This was a gorgeous area.  It was very hilly - more like mountainous (remember, I live in flat East Texas).  It was forested with shortleaf pine and post oaks, with a scattering of other hardwoods.  The trees, including the pines, were rather short.  The understory was quite open and grassy, with lots of rocks.  It was beautiful.  The wildlife manager in me immediately recognized it as excellent habitat for quail, turkey, deer, and many other species, and I saw the evidence that the area was regularly prescribe burned as a management practice.  The ride flyer had said that there was also a herd of elk on the management area.
We headed up to register, and there I met RM Katrina Mosshammer and her mother Mary.  No, wait...these two cheery, laughing people could not be remotely involved with managing the ride.  They looked and acted much too carefree, and were laughing way too much.  But yes, they were, indeed, running the show.  We signed up, got our numbers, and moseyed back to the trailer and the cool air it contained.  Did I mention that it was hot? 
After the horses had had time to eat and re-hydrate after the hot drive up, we vetted them in, and they got all good scores.  We'd noticed the rather sharp-looking rocks in places, and decided to put Easy Boots (now *there's* a misnomer if I ever heard one!!!) on their front feet, even though they were shod.  I wrestled Bear's boots on, and then handed my husband's horse's boots to Kris for her mare.  She got them on, and we returned the horses to their pens.
The ride meeting was short and sweet.  The 50s would start at 7 pm and do the 16.4 mile loop 3 times.  In daylight this would be repetitive, but at night, no big deal, since one can't see much anyhow.  The 25s would start at 7:30 and do the 16.4 mile loop once, then a shorter, cut-through loop, to make their total distance.  Ride management had water placed out on trail in a number of places.  Holds would be 50 minutes.  There were 17 in the 50, and I believe 12 in the 25.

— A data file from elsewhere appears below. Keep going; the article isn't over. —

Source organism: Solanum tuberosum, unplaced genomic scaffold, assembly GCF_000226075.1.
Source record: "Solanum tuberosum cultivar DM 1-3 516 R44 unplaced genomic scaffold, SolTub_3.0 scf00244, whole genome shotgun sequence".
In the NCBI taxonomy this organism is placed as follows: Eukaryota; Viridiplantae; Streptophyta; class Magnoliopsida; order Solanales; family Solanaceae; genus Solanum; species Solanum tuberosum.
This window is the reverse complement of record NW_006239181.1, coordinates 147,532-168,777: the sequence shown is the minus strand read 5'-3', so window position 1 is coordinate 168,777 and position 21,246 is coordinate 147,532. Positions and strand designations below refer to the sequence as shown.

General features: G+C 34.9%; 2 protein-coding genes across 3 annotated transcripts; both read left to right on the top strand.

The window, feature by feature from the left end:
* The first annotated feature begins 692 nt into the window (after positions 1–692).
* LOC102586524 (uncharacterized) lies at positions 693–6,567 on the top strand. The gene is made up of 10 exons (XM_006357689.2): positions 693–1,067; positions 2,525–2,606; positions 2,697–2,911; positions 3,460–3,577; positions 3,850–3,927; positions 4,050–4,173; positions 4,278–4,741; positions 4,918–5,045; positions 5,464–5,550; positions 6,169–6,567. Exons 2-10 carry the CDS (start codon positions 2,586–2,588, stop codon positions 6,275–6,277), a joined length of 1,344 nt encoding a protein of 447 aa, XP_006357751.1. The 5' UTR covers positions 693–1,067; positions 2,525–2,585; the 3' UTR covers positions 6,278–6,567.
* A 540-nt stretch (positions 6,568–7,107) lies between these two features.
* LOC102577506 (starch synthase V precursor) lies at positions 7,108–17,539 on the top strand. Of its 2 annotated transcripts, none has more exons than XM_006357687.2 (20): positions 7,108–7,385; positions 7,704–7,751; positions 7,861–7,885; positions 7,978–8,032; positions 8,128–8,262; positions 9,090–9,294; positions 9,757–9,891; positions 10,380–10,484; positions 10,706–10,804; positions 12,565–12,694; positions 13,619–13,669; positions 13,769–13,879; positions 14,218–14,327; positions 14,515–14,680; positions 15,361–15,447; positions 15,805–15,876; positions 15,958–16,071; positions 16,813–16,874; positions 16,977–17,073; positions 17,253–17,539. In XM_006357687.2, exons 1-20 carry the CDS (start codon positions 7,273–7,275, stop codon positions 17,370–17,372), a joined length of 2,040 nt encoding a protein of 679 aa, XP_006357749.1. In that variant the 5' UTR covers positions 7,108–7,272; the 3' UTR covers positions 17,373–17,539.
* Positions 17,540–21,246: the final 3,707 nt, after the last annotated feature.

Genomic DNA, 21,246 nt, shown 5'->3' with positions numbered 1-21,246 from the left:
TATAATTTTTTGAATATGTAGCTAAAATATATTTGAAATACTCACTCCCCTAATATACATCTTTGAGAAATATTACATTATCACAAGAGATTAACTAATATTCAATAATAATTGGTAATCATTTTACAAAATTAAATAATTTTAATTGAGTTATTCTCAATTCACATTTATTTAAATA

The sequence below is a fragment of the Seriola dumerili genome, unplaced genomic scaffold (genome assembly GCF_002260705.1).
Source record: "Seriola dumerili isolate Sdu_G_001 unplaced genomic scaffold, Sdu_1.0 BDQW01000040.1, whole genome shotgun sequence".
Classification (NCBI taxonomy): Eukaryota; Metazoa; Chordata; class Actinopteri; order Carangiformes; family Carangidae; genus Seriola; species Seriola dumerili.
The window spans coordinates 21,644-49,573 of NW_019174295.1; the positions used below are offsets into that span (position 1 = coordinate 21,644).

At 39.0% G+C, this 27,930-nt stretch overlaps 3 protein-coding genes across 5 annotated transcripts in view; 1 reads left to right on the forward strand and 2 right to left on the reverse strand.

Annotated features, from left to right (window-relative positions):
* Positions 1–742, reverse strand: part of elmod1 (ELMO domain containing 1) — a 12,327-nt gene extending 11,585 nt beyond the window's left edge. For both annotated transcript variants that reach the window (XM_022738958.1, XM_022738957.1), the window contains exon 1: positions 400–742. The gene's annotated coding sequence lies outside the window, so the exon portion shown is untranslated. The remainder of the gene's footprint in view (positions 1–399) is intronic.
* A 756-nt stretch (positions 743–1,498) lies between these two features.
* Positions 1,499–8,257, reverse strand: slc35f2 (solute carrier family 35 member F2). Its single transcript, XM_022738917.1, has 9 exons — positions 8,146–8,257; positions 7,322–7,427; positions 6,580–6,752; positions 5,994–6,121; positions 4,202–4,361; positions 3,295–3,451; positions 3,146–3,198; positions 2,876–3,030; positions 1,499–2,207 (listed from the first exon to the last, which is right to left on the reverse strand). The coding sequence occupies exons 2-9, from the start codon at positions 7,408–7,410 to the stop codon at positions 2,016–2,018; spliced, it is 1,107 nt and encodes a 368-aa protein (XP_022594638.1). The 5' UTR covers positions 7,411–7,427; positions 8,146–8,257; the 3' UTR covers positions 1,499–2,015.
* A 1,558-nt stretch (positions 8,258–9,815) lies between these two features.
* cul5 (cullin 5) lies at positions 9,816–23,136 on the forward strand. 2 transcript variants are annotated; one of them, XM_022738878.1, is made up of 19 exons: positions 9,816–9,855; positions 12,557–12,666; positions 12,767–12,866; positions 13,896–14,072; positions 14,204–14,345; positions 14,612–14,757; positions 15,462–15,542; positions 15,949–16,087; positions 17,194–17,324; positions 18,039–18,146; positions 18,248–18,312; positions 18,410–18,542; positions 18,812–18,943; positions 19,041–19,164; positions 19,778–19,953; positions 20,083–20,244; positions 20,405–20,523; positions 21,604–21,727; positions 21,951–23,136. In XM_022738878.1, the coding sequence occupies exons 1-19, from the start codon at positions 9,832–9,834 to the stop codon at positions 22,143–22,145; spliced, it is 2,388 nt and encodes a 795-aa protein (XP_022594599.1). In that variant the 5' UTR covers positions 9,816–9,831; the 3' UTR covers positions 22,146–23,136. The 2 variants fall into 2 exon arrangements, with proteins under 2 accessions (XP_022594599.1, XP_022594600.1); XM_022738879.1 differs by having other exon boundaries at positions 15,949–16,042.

Knowing that this ride had rocks and lots of gravel roads, I'd elected to delay Bear's re-shoeing for a week.  Our farrier comes every 5 weeks, and had been scheduled to come the Thursday before the ride.  I'd checked Bear's shoes on Tuesday, and they were good and tight, and his feet looked good.  So, I'd called Gabriel and rescheduled for the following week, since I didn't want Bear to possibly be a bit ouchy on sharp rocks after having shoes reset two days before the ride.  Remember this...
Kris had been eager for her mare Belle to do a 50.  So, she'd loaned her to me at the Old Glory ride in May for a 50.  Belle had lost a front shoe on the last loop.  We'd been going slow, and I didn't have time to lead her the last 8 miles and complete (and I knew that there were some nasty sections coming up), so I elected to pull and cut trail back to camp...which still took me an hour and a half of leading her on foot.  Kris then sent her with me to Fort Stanton.  I rode her on day 4...Easy Boots over shoes in front, shoes in back.  On the first loop she got two stones wedged in the crease alongside her frog...we managed to pry them out, but it caught up to her 7 or 8 miles later, and she was off.  I led her on foot for - you guessed it - an hour and a half into the vet check.  She trotted out sound there, but I elected to pull her.  Belle's rider ending up on the ground leading her was becoming a tradition on her 50 mile attempt s.  Remember this too...